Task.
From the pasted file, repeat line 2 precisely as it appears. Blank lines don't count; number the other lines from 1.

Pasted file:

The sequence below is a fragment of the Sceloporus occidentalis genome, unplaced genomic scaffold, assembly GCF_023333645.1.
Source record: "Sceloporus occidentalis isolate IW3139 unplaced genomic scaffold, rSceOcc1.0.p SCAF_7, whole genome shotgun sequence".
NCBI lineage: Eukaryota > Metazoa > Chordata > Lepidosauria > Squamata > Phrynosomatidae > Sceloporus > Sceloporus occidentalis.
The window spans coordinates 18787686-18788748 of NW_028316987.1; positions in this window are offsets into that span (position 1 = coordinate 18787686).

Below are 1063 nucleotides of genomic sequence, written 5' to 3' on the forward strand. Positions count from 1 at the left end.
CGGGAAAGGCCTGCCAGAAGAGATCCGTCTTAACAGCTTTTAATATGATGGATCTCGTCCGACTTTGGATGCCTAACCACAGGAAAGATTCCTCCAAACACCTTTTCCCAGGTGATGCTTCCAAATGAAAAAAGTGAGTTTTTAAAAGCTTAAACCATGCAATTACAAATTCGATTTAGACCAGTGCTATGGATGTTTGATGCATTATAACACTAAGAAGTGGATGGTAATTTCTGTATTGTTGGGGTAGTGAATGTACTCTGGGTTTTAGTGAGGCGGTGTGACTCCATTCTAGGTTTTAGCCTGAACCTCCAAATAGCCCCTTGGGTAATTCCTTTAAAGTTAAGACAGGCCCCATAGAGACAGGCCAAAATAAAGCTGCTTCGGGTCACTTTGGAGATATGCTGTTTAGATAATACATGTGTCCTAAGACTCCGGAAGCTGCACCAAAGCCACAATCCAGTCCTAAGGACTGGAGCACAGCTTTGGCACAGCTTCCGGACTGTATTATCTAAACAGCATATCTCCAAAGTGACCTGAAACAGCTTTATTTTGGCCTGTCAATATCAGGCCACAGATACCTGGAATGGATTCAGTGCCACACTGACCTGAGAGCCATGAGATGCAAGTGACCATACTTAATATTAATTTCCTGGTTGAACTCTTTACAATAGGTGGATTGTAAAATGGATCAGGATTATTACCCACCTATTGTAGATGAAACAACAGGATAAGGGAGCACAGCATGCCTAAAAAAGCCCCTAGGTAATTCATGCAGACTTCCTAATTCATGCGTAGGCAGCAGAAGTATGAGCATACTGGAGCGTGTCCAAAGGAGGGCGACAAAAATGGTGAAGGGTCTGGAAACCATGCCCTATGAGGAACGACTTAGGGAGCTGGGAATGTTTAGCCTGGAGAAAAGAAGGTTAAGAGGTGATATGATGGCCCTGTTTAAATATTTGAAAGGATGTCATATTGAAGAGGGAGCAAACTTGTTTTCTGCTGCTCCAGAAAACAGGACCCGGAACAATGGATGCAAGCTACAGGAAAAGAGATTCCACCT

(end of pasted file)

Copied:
Source record: "Sceloporus occidentalis isolate IW3139 unplaced genomic scaffold, rSceOcc1.0.p SCAF_7, whole genome shotgun sequence".